The Individualists (E.V. Knox)

A satirical piece by E.V. Know ('Evoe' - see earlier entries on him.) Probably never published and it feels unfinished, or at least unrevised. It has a '1984' feeling and also may be mocking Mosleyites who were still around after the war.

 The sound of the rhythmic tramping of many feet aroused me from my day-dreams. I hurried to the window and there, with swinging arms and muscles firm, they strode. The gaze of every marcher was glued firmly to the back of the neck of the marcher in front, and every leg was lifted with the precision of an automaton till the foot was a yard or more from the ground.

  Each, in his left hand, carried a stick or an umbrella, and on that day of slushy pavements and lowering skies the spectacle was one to fill the heart with enthusiasm. Old men were amongst them, veterans of bygone campaigns, grizzled and tanned by wind and sun, pale-faced youngsters of the later levies, gaunt women with steely eyes, and maidens lovely as a rose in June.

  I knew them. They were marching to Trafalgar Square. They were the serried armies of the Individualists. High above them floated the purple banner embroidered with gold and bearing the motto of the Order, "All for one, and one for all." Perfectly disciplined, they divided into companies, wheeled, halted, turned and faced the plinth. The startled pigeons scattered upwards, the lions lay unmoved. The masked leader arose, and the vast multitude, at the word of command, gave him the Salute of Freedom, in which the right arm is lifted to the level of the shoulder, with the palm of the hand held vertical, and then brought suddenly backwards and pressed over the lower portion of the face.

  He began to address them. From my distant station I could only hear snatches of his speech, but from the fact that no murmur arose from the ranks and that every man and woman remained standing to attention, in spite of their obvious colds, I knew well with what reverent attention they were listening to him.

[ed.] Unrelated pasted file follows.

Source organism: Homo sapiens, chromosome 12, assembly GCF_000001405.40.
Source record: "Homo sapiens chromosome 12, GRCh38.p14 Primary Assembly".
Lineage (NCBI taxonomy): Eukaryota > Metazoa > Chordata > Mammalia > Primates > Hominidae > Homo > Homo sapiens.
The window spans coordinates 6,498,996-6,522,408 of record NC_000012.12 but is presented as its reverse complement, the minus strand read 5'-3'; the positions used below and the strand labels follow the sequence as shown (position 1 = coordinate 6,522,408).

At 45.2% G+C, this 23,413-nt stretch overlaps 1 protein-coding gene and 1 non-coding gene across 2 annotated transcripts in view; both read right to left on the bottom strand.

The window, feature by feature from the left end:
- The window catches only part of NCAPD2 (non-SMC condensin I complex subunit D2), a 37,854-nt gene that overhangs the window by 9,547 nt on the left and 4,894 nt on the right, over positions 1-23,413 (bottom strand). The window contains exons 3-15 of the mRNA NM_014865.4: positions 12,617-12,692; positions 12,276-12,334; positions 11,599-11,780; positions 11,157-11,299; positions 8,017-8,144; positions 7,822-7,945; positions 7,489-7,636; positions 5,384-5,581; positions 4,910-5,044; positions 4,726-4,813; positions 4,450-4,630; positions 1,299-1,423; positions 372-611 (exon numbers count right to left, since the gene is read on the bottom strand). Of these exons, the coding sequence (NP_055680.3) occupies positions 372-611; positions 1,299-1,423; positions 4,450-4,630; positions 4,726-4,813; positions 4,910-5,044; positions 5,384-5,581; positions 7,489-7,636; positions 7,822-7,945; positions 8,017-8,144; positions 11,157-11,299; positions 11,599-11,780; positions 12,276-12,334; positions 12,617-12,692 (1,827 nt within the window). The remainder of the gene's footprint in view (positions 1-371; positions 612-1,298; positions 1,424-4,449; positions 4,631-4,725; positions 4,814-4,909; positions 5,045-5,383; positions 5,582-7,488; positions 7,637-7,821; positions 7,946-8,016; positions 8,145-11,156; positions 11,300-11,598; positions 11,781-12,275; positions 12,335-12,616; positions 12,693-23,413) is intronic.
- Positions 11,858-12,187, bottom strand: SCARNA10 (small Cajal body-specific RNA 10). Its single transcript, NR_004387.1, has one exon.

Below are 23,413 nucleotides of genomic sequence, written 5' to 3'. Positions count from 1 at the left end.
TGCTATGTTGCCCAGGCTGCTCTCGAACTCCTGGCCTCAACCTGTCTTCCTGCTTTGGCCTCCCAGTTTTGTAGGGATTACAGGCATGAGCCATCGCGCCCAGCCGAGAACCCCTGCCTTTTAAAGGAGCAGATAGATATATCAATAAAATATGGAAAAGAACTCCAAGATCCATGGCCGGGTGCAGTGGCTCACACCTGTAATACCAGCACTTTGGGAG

"We must fight not merely in the open, but underground" - "The eyes of England are upon us" - "in this great meeting-place of democracy" - "We are cogs in the vast machine of Individualist Enterprise" - "shoulder to shoulder, and without thought of personal comfort" - "à bas les Bureaucrats!" - "the Leader's will is all" - "No Individualist thinks of himself, but of the Party alone" ... These were some of the phrases that filtered through the leaden air and seemed to bring a wan sunlight even to that dreary winter afternoon.

  Individualism! How much I prized it! How often had I felt the iron-handed tyranny of the State! Was it too late, I wondered, for me also to join the mighty regiment of Independence and Liberty?

  I noticed that men carrying papers and collecting-bags were moving amongst the sightseers behind the demonstration. Hastily, I put on my goloshes, my overcoat, my muffler, my hat. I went out into the street. I encountered a canvasser.
  "Enrol me amongst the brethren!" I cried. He looked at me sternly, putting his face close to mine.
  "Do you see eye to eye with us?" he asked.
  "Eye to eye," said I. "Aye, and nose to nose."